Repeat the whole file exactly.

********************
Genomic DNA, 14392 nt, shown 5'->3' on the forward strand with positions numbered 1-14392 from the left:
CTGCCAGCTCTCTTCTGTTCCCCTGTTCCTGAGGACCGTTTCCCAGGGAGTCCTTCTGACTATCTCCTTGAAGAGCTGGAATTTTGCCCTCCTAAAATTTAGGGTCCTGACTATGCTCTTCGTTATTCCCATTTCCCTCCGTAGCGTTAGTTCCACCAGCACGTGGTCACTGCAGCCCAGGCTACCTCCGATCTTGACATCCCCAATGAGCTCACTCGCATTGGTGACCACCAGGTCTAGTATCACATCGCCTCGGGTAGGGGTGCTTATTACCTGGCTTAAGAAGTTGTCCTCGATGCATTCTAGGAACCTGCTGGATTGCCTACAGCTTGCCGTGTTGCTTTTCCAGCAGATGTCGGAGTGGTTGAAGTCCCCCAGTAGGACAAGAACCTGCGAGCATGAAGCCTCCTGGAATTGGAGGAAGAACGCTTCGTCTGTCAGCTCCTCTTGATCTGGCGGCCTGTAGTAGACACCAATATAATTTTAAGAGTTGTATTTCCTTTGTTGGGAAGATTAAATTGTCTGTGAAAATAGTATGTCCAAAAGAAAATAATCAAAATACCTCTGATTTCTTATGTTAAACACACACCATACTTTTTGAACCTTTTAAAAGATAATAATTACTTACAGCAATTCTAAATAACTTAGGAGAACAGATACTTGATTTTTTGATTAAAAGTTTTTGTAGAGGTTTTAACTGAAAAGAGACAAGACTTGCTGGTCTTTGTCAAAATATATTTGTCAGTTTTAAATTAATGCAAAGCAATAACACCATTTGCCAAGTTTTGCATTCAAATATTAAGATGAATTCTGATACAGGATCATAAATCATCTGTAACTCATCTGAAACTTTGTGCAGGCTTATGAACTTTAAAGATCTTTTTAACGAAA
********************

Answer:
Genomic DNA, 14392 nt, shown 5'->3' on the forward strand with positions numbered 1-14392 from the left:
CTGCCAGCTCTCTTCTGTTCCCCTGTTCCTGAGGACCGTTTCCCAGGGAGTCCTTCTGACTATCTCCTTGAAGAGCTGGAATTTTGCCCTCCTAAAATTTAGGGTCCTGACTATGCTCTTCGTTATTCCCATTTCCCTCCGTAGCGTTAGTTCCACCAGCACGTGGTCACTGCAGCCCAGGCTACCTCCGATCTTGACATCCCCAATGAGCTCACTCGCATTGGTGACCACCAGGTCTAGTATCACATCGCCTCGGGTAGGGGTGCTTATTACCTGGCTTAAGAAGTTGTCCTCGATGCATTCTAGGAACCTGCTGGATTGCCTACAGCTTGCCGTGTTGCTTTTCCAGCAGATGTCGGAGTGGTTGAAGTCCCCCAGTAGGACAAGAACCTGCGAGCATGAAGCCTCCTGGAATTGGAGGAAGAACGCTTCGTCTGTCAGCTCCTCTTGATCTGGCGGCCTGTAGTAGACACCAATATAATTTTAAGAGTTGTATTTCCTTTGTTGGGAAGATTAAATTGTCTGTGAAAATAGTATGTCCAAAAGAAAATAATCAAAATACCTCTGATTTCTTATGTTAAACACACACCATACTTTTTGAACCTTTTAAAAGATAATAATTACTTACAGCAATTCTAAATAACTTAGGAGAACAGATACTTGATTTTTTGATTAAAAGTTTTTGTAGAGGTTTTAACTGAAAAGAGACAAGACTTGCTGGTCTTTGTCAAAATATATTTGTCAGTTTTAAATTAATGCAAAGCAATAACACCATTTGCCAAGTTTTGCATTCAAATATTAAGATGAATTCTGATACAGGATCATAAATCATCTGTAACTCATCTGAAACTTTGTGCAGGCTTATGAACTTTAAAGATCTTTTTAACGAAA